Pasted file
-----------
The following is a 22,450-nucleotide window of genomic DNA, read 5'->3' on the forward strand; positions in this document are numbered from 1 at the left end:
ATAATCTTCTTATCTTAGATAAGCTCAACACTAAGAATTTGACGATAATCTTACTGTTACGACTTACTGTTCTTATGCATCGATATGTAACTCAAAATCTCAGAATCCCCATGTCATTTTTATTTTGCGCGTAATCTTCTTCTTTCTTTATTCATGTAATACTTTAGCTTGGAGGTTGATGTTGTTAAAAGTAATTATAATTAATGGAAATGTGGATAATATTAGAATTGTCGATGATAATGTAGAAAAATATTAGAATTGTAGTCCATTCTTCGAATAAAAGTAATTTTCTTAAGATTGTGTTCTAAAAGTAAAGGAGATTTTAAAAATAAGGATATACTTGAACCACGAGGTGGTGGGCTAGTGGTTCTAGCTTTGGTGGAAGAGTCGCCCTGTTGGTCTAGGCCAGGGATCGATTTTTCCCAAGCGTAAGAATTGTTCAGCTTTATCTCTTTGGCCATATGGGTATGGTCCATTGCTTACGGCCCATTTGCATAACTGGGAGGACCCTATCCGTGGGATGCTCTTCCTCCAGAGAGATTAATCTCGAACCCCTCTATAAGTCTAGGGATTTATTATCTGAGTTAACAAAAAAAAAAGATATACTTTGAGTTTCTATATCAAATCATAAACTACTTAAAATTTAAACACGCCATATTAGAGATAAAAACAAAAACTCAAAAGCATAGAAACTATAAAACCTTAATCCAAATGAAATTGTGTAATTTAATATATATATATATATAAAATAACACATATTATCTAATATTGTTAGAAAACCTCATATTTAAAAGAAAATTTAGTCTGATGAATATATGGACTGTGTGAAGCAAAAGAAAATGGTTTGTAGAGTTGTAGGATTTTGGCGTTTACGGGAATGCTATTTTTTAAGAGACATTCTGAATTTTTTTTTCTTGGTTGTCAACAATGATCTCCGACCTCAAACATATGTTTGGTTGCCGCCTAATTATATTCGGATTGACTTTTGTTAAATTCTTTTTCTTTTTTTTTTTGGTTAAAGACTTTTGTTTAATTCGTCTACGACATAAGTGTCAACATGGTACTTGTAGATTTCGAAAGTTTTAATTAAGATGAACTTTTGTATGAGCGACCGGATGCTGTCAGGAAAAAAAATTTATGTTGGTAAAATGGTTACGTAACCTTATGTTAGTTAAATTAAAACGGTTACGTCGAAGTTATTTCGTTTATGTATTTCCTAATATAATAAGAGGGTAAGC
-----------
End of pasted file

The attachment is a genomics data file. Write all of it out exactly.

The following is a 22,450-nucleotide window of genomic DNA, read 5'->3' on the forward strand; positions in this document are numbered from 1 at the left end:
ATAATCTTCTTATCTTAGATAAGCTCAACACTAAGAATTTGACGATAATCTTACTGTTACGACTTACTGTTCTTATGCATCGATATGTAACTCAAAATCTCAGAATCCCCATGTCATTTTTATTTTGCGCGTAATCTTCTTCTTTCTTTATTCATGTAATACTTTAGCTTGGAGGTTGATGTTGTTAAAAGTAATTATAATTAATGGAAATGTGGATAATATTAGAATTGTCGATGATAATGTAGAAAAATATTAGAATTGTAGTCCATTCTTCGAATAAAAGTAATTTTCTTAAGATTGTGTTCTAAAAGTAAAGGAGATTTTAAAAATAAGGATATACTTGAACCACGAGGTGGTGGGCTAGTGGTTCTAGCTTTGGTGGAAGAGTCGCCCTGTTGGTCTAGGCCAGGGATCGATTTTTCCCAAGCGTAAGAATTGTTCAGCTTTATCTCTTTGGCCATATGGGTATGGTCCATTGCTTACGGCCCATTTGCATAACTGGGAGGACCCTATCCGTGGGATGCTCTTCCTCCAGAGAGATTAATCTCGAACCCCTCTATAAGTCTAGGGATTTATTATCTGAGTTAACAAAAAAAAAAGATATACTTTGAGTTTCTATATCAAATCATAAACTACTTAAAATTTAAACACGCCATATTAGAGATAAAAACAAAAACTCAAAAGCATAGAAACTATAAAACCTTAATCCAAATGAAATTGTGTAATTTAATATATATATATATATAAAATAACACATATTATCTAATATTGTTAGAAAACCTCATATTTAAAAGAAAATTTAGTCTGATGAATATATGGACTGTGTGAAGCAAAAGAAAATGGTTTGTAGAGTTGTAGGATTTTGGCGTTTACGGGAATGCTATTTTTTAAGAGACATTCTGAATTTTTTTTTCTTGGTTGTCAACAATGATCTCCGACCTCAAACATATGTTTGGTTGCCGCCTAATTATATTCGGATTGACTTTTGTTAAATTCTTTTTCTTTTTTTTTTTGGTTAAAGACTTTTGTTTAATTCGTCTACGACATAAGTGTCAACATGGTACTTGTAGATTTCGAAAGTTTTAATTAAGATGAACTTTTGTATGAGCGACCGGATGCTGTCAGGAAAAAAAATTTATGTTGGTAAAATGGTTACGTAACCTTATGTTAGTTAAATTAAAACGGTTACGTCGAAGTTATTTCGTTTATGTATTTCCTAATATAATAAGAGGGTAAGC